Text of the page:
Updated: Dec 23, 2020
I have been a teacher, both public and private sector, for almost twenty years. In that time, I
have seen a lot of changes—most have been bureaucratic and symptomatic of the privatization of the public sector. Others have been positive, including a focus on STEAM, and student prep for future careers in the industry. Along that same vein came a push for women and minorities to have access to the same programs their counterparts did.
But it was the anguish over how teaching my favorite subject—English—had turned into little more than test prep that led me to almost leave my career completely. In fact, I grew so weary of ridiculous benchmarks and standards that unfairly and punitively measured teachers, schools, and students that I actually went out and got a massage therapist license with the belief that while I may not be financially set, I would at least be calm and zen.
A move to the independent sector opened my eyes to how access to quality programs is significantly easier in private school communities. Of course, money talks, and with funding, most any educational dream can be realized given the passion and drive exist. With funding, projects can be undertaken, curriculums can be enriched, and students’ imagination can be cultivated. But public schools, primarily those in poverty-stricken communities face different challenges, and funding possibilities, while perhaps available, are less well-known.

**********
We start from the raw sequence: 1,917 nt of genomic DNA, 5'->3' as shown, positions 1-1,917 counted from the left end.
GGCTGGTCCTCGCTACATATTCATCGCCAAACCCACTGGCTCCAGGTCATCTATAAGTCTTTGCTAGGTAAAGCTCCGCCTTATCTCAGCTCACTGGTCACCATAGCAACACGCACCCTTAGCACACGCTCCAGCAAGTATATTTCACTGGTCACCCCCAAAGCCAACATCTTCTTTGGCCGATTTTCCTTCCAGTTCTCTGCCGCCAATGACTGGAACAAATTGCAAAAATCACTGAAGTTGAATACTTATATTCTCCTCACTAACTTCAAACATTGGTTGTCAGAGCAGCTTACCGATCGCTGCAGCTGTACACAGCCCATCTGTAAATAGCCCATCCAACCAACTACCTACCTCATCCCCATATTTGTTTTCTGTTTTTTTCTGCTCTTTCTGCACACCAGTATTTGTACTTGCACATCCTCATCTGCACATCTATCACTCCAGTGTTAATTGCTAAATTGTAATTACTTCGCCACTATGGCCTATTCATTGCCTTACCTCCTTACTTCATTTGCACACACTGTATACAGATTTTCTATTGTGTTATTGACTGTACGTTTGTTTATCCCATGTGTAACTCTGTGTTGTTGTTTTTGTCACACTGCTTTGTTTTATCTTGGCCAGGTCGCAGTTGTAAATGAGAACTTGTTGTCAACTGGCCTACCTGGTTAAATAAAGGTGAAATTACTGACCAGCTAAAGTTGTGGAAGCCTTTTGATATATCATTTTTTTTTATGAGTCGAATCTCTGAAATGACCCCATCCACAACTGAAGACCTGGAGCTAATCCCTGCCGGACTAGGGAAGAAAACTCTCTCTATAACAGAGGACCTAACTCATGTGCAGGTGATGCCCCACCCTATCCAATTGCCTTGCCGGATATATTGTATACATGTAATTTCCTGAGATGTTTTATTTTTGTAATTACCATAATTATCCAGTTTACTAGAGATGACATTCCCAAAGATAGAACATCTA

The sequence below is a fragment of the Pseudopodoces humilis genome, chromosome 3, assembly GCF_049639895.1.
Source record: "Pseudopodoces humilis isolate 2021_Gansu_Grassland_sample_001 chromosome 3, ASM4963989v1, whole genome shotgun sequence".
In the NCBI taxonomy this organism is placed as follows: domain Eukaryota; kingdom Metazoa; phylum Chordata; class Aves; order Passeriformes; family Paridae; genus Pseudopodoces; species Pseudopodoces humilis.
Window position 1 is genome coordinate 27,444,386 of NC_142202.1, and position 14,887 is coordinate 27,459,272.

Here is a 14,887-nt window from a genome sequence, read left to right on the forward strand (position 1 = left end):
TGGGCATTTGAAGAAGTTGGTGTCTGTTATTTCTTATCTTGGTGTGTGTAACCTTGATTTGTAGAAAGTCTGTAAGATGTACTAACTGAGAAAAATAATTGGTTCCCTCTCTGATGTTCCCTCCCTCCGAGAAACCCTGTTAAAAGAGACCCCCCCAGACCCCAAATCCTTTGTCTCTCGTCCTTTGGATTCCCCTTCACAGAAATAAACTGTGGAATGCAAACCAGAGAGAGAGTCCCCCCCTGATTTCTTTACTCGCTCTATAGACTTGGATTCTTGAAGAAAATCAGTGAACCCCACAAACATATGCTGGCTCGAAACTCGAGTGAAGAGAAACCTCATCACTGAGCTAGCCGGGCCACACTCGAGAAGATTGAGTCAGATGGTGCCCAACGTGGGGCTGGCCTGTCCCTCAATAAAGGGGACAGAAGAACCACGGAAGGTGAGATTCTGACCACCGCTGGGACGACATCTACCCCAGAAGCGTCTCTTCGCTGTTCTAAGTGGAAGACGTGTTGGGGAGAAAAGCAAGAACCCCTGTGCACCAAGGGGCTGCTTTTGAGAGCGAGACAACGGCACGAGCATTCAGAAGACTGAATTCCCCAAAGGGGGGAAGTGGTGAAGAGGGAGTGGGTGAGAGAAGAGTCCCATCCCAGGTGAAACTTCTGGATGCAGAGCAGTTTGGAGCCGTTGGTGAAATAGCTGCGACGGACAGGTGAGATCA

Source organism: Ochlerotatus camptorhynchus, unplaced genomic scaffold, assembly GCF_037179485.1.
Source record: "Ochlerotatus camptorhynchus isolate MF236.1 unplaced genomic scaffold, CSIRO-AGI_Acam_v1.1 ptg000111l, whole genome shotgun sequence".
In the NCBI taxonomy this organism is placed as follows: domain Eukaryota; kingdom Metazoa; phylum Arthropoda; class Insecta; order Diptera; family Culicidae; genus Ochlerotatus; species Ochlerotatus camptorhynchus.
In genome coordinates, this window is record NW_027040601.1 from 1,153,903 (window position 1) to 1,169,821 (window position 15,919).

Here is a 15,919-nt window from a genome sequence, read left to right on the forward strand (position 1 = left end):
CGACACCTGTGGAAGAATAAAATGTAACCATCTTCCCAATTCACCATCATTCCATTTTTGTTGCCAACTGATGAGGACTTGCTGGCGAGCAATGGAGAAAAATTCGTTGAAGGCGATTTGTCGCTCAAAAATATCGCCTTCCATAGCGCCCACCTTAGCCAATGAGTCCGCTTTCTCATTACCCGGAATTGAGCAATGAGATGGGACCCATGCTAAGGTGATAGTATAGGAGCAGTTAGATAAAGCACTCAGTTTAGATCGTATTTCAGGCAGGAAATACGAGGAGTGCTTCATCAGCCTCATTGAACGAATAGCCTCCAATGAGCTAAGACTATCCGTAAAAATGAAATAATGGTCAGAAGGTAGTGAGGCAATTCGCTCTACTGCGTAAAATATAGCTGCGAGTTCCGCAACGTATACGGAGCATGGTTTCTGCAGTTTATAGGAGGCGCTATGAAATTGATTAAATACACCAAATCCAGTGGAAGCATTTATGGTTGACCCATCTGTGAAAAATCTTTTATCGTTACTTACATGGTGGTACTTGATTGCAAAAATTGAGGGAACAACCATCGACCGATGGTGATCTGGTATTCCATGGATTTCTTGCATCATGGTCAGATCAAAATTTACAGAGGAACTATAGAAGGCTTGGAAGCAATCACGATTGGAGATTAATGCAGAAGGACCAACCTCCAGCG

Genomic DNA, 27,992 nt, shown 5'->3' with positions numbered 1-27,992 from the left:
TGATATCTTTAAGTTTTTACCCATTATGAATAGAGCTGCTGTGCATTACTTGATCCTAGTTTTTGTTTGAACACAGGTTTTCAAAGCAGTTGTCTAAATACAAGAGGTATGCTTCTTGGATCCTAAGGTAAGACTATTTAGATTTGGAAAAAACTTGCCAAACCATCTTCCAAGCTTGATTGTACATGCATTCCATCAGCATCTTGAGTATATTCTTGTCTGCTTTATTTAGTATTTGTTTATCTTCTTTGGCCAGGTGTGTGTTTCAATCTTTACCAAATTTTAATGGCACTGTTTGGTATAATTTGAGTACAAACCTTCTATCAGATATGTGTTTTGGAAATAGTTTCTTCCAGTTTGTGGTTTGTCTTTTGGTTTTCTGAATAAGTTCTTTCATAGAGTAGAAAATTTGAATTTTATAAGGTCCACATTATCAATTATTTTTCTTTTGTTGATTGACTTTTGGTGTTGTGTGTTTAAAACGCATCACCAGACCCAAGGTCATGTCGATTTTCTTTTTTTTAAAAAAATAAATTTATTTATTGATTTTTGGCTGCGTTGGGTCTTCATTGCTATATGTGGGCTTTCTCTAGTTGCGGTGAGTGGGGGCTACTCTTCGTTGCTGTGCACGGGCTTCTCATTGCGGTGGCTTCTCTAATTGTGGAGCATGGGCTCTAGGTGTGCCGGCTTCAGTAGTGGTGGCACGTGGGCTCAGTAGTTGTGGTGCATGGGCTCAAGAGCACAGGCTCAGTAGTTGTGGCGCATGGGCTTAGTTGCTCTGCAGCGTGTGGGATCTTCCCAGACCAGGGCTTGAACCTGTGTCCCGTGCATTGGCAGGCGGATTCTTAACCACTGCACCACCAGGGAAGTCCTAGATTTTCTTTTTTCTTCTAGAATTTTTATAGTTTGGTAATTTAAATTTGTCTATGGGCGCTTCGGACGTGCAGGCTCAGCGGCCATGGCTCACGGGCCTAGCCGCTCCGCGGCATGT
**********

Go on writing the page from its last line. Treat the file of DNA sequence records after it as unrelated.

In the past three years, moving to the middle school private setting and seeing the opportunities that abound when people are both aware of projects and have financial access to participate in said projects was eye opening. How can there be educational equity if schools aren’t on the same playing field let alone privy to the rules on how to play?
Seeing the students’ accomplishments in the Aerospace arena got me thinking…how can I help bridge the gap between students, STEM, and the real-world? How can others benefit from some of the same educational opportunities as my current students? From this, the APPI was spawned with the goal of educating, communicating, advocating and legislating on behalf of space policy.
At APPI, you will find information about space policy news—both in the news and in areas where students are enacting change. Feel free to offer your suggestions—what would you like to know, areas of interest, and how we can help facilitate your own goals. Of course, the ideas here are not limited to Aerospace; our ultimate goal is you will use APPI as a way to inspire student civil engagement in multiple content areas in a variety of venues.
Thanks for launching with us.